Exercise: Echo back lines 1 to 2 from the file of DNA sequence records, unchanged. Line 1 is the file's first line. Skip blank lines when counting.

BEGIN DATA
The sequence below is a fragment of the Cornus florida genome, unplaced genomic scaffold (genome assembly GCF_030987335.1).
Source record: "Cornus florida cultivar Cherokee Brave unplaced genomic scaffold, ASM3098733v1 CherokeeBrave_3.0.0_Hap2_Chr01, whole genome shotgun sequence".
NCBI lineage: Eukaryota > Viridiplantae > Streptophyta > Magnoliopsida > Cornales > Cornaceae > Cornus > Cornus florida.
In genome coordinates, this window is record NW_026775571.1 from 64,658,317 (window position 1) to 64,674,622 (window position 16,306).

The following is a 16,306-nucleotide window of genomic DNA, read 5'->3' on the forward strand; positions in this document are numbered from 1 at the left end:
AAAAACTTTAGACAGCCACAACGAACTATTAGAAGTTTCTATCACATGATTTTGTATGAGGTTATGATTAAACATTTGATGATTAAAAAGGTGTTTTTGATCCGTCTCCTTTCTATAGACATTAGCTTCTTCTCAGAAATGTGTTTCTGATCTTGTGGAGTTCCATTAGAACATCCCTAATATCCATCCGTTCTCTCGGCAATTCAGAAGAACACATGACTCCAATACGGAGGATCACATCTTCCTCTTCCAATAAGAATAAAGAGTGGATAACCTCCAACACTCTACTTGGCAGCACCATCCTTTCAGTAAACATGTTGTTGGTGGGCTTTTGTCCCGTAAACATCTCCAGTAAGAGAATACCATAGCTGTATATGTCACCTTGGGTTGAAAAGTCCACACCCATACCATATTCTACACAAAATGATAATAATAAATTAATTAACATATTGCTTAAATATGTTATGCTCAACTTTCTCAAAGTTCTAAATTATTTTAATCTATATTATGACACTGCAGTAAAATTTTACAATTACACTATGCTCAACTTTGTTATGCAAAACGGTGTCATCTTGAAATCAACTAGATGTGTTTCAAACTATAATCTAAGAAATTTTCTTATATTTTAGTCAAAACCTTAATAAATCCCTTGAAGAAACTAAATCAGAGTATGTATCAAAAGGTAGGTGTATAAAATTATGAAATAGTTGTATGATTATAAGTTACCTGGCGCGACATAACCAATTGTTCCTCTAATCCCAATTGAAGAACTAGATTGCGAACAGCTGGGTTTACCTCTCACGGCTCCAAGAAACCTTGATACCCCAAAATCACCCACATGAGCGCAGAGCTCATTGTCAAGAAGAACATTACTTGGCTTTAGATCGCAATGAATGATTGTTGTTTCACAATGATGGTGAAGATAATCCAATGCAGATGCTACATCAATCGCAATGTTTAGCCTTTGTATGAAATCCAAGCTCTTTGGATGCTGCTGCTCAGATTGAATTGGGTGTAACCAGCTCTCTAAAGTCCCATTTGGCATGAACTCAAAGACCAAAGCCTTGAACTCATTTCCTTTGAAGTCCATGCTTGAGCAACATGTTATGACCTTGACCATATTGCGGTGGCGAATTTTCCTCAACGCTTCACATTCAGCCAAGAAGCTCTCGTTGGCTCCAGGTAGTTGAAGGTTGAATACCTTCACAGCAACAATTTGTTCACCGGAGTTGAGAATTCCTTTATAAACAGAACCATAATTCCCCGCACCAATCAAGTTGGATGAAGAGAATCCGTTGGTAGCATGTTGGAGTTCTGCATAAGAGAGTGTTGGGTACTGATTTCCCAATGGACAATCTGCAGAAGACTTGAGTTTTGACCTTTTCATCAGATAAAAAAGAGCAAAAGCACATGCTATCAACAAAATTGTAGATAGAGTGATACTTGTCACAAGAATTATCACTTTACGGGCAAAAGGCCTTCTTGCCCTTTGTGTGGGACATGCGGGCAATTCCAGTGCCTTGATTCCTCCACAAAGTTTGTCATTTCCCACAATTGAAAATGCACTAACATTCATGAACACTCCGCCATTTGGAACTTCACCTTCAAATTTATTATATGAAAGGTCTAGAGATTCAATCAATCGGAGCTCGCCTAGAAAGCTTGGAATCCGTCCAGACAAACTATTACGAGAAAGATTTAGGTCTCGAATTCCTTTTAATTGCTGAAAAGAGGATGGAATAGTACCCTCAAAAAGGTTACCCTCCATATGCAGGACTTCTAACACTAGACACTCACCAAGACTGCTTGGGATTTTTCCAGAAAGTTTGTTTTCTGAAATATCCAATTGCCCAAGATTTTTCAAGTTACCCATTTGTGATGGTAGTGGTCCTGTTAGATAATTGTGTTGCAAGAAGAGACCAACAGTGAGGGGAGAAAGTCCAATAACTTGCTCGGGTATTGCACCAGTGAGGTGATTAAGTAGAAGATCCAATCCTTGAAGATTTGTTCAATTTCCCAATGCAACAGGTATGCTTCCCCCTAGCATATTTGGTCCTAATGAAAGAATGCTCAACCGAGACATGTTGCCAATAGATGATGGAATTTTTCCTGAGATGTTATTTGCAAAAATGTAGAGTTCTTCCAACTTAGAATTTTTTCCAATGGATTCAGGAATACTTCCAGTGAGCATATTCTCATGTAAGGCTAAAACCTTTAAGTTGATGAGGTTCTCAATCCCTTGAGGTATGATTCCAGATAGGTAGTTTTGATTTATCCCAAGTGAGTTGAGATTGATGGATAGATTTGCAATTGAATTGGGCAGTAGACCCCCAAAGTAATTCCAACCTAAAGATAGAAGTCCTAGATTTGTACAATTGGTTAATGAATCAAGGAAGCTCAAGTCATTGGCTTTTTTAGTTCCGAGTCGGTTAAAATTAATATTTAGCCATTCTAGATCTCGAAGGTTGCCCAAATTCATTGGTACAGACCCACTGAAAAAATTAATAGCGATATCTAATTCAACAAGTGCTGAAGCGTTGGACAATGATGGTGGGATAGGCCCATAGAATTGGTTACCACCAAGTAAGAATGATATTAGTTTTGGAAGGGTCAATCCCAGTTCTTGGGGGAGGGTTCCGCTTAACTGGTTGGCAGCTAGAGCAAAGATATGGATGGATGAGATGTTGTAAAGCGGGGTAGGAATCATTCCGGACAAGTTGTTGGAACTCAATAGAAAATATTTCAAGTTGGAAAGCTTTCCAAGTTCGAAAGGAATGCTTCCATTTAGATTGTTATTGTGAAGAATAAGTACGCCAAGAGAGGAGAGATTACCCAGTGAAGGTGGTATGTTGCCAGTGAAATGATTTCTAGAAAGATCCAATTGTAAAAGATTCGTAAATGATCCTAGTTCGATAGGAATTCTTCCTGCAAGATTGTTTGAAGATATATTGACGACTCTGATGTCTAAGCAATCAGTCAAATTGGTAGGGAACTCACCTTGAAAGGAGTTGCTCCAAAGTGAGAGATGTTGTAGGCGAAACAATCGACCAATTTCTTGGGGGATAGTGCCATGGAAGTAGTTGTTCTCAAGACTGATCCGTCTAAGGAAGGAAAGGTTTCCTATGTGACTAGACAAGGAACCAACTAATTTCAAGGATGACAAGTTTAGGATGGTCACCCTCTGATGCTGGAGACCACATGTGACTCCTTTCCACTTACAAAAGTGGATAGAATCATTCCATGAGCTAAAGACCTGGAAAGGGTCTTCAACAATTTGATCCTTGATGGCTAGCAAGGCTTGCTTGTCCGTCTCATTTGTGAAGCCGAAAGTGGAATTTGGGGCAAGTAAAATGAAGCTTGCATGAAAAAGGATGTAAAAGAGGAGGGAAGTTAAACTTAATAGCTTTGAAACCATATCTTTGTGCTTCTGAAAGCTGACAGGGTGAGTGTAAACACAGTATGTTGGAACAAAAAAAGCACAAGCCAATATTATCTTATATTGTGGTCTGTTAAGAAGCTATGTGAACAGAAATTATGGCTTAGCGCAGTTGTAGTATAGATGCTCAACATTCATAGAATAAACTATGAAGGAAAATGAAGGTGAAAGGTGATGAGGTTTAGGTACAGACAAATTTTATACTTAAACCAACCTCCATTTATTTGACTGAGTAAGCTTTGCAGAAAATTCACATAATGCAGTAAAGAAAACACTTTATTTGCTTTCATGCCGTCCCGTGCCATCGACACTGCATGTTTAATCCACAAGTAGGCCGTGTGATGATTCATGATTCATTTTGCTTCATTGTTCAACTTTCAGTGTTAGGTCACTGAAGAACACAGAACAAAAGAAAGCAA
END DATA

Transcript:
The sequence below is a fragment of the Cornus florida genome, unplaced genomic scaffold (genome assembly GCF_030987335.1).
Source record: "Cornus florida cultivar Cherokee Brave unplaced genomic scaffold, ASM3098733v1 CherokeeBrave_3.0.0_Hap2_Chr01, whole genome shotgun sequence".